The Brigadier leaned back against the battery-laden tea-cart that had been brought back to the Doctor's lab at HQ.
"…So, they'd meant to run their explosives into the House of Lords in November, on Guy Fawkes Day for the publicity of it, but after they got ahold of that car and conscripted the Doctor into it they had to move it up."
"I wonder if that was why old Gorringe was so crabby," Jo wondered. "Too bad about that boy, poor Higgs."
"Too bad? He knew what he was doing," the Doctor said without lifting his head from the microscope he was peering into. "You're too soft-hearted sometimes, Jo. Hand me that other slide, will you?"
"What's on these?" she asked as she passed it to him.
"I'm testing a new motor oil. It's an idea I had while we were waiting in that blamed freezer for the Sergeant to get around to releasing us."
"A motor oil?" The Brigadier made a snorting noise in his mustache.
"If I can analyze the mixture properly I could moderate the viscosity at much higher temperatures."
"And this force-field thing?" the Brigadier asked.
"What about it?"
"Don't you want to tell us how you reversed it?
"No. Go away. I'm trying to fix my car!"
Some time later he was poking a probe at some obscure customized part from the roadster and checking the resulting patterns on the lab oscilloscope when the phone rang beside him. He picked it up. "What?"
"Doctor," the Brigadier's voice said. "Glad you're there."
"Where the devil did you think I'd be?"
The Brigadier ignored the gibe. "Look, I need you to write out what you put in those fake bombs. The militia's teams are going to be asking, they're having to field the press. Just list it out and send it up to my office."
"Oh, all right," the Doctor said. He hung up the phone, still considering the car-part on the work table. Reaching into his pocket for a piece of paper, instead he pulled out the forgotten wad of cash. He looked at it blankly for a moment, then handed it over to his assistant.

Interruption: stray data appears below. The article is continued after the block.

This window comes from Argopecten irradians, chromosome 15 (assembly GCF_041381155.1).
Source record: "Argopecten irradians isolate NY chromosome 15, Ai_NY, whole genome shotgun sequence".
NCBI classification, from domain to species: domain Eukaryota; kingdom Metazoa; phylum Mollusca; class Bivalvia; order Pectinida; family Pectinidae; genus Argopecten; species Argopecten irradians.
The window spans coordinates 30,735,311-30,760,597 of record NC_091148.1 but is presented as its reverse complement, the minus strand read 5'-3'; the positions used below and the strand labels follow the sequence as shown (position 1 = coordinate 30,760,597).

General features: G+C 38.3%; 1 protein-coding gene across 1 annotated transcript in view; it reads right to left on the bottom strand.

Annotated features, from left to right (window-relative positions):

"What's this?" Jo asked with surprise.
"Oh, remember? One of those fellows seemed determined to give me money. I've really no use for it, take it, would you? Go…oh, I don't know. Buy something with it." He found another piece of paper and patted his pocket for a pen.
She leafed through the notes. "Are you sure? Why, this is a lot, Doctor." She looked up at him, half-expecting it to be taken back. "This is easily enough for something, well, very nice."
"So go get something nice," he said absently, finally locating a pen among the scattered parts and scribbling on a piece of paper.
"Maybe I'll use just part of it? A new outfit? From Lady Chic's?" she said, still not quite believing it.
He waved his hand at her, "Certainly. Whatever. Just take the blamed stuff. Now go on. I have work to do."
"So, all of the parts were delivered with it? Nothing forgotten?" Yates asked vaguely from where he was signing off a report for the Prime Minister's staff.
"Have you seen her? I swear there wasn't a so much as a gasket or washer that they didn't get their grubby hands on. That deuced so-called mechanic of theirs even ripped out her trans-spatial vectric axiometer, and it took me weeks to get that to work right in the first place…he'd bent all the wires and was using it to hold pencils; pencils, can you believe it. On his workbench!"